I’m really enjoying Textual Poachers, not only because of its nontraditional subject matter (trekkies! – ah, excuse me – trekkers) and its clear prose (what? You can simultaneously theory-speak and make sense?!), but because of Jenkins refusal to simplify complex, contradictory realities and his ability to anticipate my own misgivings within his text.
Following our discussions of Radway’s Reading the Romance, I’ve been struggling with the proper ways to approach the topic of reading and reception. Though moves to foreground the consumer seem inherently empowering, an effort to contradict the common image of the mindless, manipulated consumer, there is still the potential for patronizing, pedantic evaluations of consumption. Jenkins recognizes this in Radway’s work, noting the ways it “cast writers as vanguard intellectuals who might lead the fans toward a more overtly political relationship to popular culture” (6). According to Jenkins, the way to avoid this tendency to “judge or to instruct but not to converse with the fan community,” is to be a fan yourself, to locate yourself as a participant in the very cultural phenomenon you are describing (6). We talked one day in class about the distinction between anthropology and cultural studies – that anthropology is the study of cultures other than one’s own, whereas those in cultural studies engage with their own culture – but often the texts we read assume the same academic distance, portraying the author as somehow removed, above, and more capable of grasping the cultural object than those being discussed. At the same time, though, they are in many ways all of these things – right? As I said, I’m torn. Jenkins, however, deals with this skillfully, never assuming the position of instructor or enlightenment-provider. (As a side note, I wonder if Jenkin’s argument that a scholar must be a part of a community to write about a community is reminiscent of the very argument Said was arguing against in terms of race, gender, or nationality at the end of Culture and Imperialism. Is it different to say that only fans can write about fans than to say only women can have insight into the experience of women?)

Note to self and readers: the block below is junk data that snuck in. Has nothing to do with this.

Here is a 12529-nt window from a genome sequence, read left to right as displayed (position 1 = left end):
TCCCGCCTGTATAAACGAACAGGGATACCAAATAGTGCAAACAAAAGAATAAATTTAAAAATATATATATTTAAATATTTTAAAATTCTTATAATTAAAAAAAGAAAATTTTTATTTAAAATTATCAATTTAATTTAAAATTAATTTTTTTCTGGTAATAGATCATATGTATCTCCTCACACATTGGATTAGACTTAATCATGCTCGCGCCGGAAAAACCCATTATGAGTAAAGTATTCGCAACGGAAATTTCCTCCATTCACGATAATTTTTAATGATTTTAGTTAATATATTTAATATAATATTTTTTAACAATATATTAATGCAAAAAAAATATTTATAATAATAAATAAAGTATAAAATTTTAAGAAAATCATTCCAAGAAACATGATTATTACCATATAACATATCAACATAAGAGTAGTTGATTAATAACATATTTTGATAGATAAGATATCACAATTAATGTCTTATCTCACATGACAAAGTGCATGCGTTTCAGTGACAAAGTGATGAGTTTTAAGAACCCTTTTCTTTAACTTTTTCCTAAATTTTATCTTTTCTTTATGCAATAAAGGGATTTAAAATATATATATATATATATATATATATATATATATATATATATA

But at the same time that Jenkin’s recognizes the real awareness and agency of fans, he does not fail to recognize that their productions are contradictory, often equally oppositional and hegemonic. While reading the first portion of Jenkin’s book, I began to wonder what would happen if one of Radway’s readers became a writer. Would she be as subversive as Jenkin’s fans appear to be – even while writing stories in which patriarchal gender relations are celebrated? Shouldn’t there be a distinction between a practice that resists hegemony, and the content of that practice, which can reinforce dominant ideology? Jenkins, however, anticipates this challenge to his argument, presenting a much more nuanced interaction between individual and culture than we have found at other times: “To say that fans promote their own meanings over those of producers is not to suggest that the meanings fans produce are always oppositional ones or that those meanings are made in isolation from other social factors” (34). Touche, Jenkins, touche.